An Insider’s Look at Driving Change via Marketing

Last Friday, I was in one of my “oh we’ve nailed it” gleeful moods as we contemplated a new business plan to focus on “agents of change.”  Our logic was airtight, or so we thought.  If we could just figure out how to isolate change agents as a personality type via a line of questioning, then we could narrow both the target and our communications approach.  To see if we were on the right track, I called my oldest brother Rick who has studied Myers-Briggs personality types for years as a hobby, with the hope that he could help us with the identification process.

Doh! That’s when I was reminded yet again how wrong I can be. Of course, intuitive inventor-types like me gravitate towards new ideas BUT that doesn’t mean we’re the only ones who can drive change in an organization.  In fact, traditionalists, may not want or seek out change but if shown factual reasons why change is required, they can be especially effective at making change happen in regulated industries like banks or insurance companies.

Which brings me to my interview with Melinda Welsh, CMO of Chase Auto Finance. Although I can’t categorize Melinda into a particular Myers-Briggs quadrant, I can tell you she is very much an agent of change, an approach that garnered her much success at Chase transforming marketing into a profit center and along with that, The CMO Club‘s President’s Circle Award. Read on for details on Melinda’s efforts and stay tuned in the event my brother passes along more humbling insights with his soon to be earned Myers-Briggs certification!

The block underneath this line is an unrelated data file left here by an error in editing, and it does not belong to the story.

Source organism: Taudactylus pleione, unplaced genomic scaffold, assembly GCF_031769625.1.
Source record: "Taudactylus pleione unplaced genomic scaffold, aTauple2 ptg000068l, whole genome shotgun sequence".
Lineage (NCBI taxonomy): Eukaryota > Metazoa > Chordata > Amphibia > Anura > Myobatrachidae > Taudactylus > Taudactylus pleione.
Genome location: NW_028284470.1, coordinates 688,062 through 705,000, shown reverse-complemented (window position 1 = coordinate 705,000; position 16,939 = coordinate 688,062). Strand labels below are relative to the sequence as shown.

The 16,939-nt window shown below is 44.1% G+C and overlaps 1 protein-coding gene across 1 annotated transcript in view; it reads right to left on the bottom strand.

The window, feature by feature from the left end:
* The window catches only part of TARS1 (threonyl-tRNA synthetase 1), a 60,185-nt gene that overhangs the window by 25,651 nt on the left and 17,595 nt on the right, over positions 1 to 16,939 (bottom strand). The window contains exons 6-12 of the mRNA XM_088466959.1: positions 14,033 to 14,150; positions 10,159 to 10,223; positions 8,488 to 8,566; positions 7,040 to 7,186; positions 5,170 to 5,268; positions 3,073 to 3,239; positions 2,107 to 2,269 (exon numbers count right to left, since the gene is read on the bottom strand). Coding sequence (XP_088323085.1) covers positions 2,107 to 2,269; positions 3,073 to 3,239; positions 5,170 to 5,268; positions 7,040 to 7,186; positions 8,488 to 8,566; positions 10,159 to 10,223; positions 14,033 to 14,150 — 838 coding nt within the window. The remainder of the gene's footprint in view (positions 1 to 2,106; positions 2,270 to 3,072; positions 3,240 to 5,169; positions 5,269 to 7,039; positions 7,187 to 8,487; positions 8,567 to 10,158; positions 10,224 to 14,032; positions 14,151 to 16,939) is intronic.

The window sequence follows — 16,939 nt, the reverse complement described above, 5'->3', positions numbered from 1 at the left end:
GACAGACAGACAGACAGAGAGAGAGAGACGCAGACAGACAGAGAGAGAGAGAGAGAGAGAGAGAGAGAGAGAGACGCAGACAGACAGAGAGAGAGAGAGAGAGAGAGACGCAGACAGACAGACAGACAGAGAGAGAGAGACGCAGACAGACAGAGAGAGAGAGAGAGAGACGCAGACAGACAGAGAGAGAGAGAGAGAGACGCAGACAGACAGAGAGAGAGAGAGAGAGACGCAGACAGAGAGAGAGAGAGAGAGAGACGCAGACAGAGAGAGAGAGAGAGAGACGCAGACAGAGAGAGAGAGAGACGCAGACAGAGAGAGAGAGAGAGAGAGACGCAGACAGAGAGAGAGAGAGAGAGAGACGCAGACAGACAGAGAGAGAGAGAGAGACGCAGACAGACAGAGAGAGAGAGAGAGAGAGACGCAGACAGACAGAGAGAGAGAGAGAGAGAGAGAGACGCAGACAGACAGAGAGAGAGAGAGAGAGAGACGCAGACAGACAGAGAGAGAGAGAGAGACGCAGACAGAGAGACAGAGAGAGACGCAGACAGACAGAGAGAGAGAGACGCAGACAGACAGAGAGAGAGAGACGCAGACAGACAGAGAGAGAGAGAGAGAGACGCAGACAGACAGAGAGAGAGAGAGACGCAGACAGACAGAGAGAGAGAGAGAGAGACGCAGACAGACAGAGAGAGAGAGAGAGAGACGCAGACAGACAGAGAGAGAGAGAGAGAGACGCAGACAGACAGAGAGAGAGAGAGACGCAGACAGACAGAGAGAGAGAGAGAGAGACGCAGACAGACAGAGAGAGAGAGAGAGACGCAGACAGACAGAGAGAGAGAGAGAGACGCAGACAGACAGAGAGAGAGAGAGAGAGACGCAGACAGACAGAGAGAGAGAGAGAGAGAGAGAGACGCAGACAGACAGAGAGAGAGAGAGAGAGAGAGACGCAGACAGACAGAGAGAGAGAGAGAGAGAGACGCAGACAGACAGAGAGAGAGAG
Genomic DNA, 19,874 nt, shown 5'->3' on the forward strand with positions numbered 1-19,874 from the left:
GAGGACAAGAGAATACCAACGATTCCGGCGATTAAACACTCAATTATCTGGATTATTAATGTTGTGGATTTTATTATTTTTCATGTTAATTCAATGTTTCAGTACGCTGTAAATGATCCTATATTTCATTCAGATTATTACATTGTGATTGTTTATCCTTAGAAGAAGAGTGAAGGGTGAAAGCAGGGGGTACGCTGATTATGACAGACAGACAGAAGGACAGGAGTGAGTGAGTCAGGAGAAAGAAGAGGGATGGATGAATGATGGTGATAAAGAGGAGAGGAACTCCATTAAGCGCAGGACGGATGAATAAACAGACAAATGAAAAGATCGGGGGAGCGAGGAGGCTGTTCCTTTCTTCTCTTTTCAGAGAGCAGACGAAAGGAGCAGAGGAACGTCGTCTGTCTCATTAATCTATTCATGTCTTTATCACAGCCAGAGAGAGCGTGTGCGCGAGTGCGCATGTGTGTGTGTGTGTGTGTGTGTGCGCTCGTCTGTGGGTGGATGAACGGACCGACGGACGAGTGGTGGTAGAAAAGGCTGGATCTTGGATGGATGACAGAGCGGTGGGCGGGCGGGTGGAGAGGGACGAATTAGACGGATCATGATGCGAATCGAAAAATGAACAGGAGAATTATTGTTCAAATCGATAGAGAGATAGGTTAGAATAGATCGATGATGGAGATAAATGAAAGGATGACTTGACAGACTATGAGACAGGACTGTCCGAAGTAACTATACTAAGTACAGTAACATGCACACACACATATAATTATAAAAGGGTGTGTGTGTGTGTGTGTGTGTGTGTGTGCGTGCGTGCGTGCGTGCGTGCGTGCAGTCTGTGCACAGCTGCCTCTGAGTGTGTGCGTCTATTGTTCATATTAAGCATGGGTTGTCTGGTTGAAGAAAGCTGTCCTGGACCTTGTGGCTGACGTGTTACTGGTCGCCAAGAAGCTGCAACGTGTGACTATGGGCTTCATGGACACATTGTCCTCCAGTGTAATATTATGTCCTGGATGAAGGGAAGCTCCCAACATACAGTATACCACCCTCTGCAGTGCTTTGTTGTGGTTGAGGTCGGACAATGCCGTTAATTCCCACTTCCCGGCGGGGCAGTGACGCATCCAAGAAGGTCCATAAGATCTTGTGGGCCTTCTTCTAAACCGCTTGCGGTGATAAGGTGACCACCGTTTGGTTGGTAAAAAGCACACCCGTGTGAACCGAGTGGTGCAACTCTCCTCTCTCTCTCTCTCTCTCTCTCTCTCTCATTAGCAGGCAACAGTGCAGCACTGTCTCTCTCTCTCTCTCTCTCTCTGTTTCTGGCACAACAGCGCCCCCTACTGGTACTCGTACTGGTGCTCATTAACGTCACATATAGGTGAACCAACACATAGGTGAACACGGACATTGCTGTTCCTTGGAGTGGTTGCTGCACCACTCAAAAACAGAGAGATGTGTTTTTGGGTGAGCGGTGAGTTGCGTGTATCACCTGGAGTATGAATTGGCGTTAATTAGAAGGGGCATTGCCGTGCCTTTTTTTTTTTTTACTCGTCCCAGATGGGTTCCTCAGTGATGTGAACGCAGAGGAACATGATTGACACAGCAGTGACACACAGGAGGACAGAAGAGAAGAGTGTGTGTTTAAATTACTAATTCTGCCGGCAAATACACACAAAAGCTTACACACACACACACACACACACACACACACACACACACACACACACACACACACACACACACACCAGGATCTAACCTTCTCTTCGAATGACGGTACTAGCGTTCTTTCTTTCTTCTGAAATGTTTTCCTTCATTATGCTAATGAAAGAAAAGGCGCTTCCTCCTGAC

Drew: Tell me about Chase Auto Finance.

Melinda: Sure. A lot of people don’t connect a bank with a car; we certainly do and think that consumers should be thinking about their auto purchase a little differently than they are today – just to make sure they’re getting the best rate and the best kind of loans for their personal situation. It’s really important for us. Today, most auto purchases and financing are happening in the dealer. And we have a huge dealership network; it’s part of what we do. We support a lot of our sales staff in our B2B space;. That’s a really huge, important part of our business. We also recognize that when a consumer sits down in a dealership, they may not be fully aware of what their finance options are and they’re thinking just about their payment. But do they really know what their rate is and are they really educated before they walk in the door?

Drew: But that’s not always the case, right?

Melinda: Exactly, which is why they need talk to their financial institution about it and do their research. We’ve just launched our new end-to-end car buying and financing site, Chase Auto Direct.It helps our customers with finding the car, purchasing, and completing the financing before getting to the dealer. This end-to-end digital car buying experience is pretty progressive – it’s not for everyone, but we believe we should be giving our customers options, particularly those who are comfortable with all-digital experiences.